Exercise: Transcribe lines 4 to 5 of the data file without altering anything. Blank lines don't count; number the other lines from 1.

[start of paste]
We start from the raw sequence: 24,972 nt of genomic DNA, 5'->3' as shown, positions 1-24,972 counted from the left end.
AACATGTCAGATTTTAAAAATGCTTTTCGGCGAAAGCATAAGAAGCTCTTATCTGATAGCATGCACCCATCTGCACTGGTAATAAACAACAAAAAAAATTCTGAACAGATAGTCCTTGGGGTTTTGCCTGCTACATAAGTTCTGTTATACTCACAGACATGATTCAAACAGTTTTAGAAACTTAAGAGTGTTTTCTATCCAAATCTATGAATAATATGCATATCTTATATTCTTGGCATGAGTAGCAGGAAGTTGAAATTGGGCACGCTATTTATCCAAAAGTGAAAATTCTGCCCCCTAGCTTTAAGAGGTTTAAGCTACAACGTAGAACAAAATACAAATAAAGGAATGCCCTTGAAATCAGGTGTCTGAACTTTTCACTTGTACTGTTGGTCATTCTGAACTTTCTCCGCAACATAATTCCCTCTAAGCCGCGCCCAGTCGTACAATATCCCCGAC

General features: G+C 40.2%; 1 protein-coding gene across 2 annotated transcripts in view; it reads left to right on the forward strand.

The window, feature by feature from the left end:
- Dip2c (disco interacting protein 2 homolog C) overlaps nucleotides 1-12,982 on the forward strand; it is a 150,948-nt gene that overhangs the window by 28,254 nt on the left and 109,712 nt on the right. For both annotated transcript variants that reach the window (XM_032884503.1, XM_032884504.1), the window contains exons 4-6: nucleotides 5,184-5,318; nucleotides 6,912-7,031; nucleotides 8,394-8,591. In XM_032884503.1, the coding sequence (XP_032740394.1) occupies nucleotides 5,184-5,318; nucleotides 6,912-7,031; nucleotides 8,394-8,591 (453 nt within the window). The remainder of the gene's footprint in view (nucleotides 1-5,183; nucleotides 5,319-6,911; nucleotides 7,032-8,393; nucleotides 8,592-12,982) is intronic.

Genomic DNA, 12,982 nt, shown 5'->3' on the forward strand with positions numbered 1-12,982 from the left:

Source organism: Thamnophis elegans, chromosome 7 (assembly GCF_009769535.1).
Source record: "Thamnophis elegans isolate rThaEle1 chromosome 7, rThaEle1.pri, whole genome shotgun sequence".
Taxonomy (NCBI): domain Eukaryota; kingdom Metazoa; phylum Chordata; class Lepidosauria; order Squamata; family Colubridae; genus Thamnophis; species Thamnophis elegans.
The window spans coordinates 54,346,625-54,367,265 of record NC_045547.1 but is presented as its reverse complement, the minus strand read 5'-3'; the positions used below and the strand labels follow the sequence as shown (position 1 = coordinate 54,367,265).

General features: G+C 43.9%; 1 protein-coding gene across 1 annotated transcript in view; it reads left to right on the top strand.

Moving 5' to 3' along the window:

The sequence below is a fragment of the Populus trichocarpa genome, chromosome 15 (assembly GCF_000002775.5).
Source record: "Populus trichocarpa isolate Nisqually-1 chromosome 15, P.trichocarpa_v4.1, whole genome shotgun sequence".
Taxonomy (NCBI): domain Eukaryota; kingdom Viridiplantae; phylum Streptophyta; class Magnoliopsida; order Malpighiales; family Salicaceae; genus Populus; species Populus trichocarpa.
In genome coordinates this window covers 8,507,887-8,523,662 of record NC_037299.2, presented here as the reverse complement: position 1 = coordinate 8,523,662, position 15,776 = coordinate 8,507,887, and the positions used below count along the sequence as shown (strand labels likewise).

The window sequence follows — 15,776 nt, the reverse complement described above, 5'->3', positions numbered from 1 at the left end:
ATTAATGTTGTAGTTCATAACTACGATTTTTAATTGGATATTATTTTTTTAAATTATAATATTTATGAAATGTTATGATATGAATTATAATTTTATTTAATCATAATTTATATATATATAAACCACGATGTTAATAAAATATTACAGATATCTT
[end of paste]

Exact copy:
The window, feature by feature from the left end:
- Dip2c (disco interacting protein 2 homolog C) overlaps nucleotides 1-12,982 on the forward strand; it is a 150,948-nt gene that overhangs the window by 28,254 nt on the left and 109,712 nt on the right. For both annotated transcript variants that reach the window (XM_032884503.1, XM_032884504.1), the window contains exons 4-6: nucleotides 5,184-5,318; nucleotides 6,912-7,031; nucleotides 8,394-8,591. In XM_032884503.1, the coding sequence (XP_032740394.1) occupies nucleotides 5,184-5,318; nucleotides 6,912-7,031; nucleotides 8,394-8,591 (453 nt within the window). The remainder of the gene's footprint in view (nucleotides 1-5,183; nucleotides 5,319-6,911; nucleotides 7,032-8,393; nucleotides 8,592-12,982) is intronic.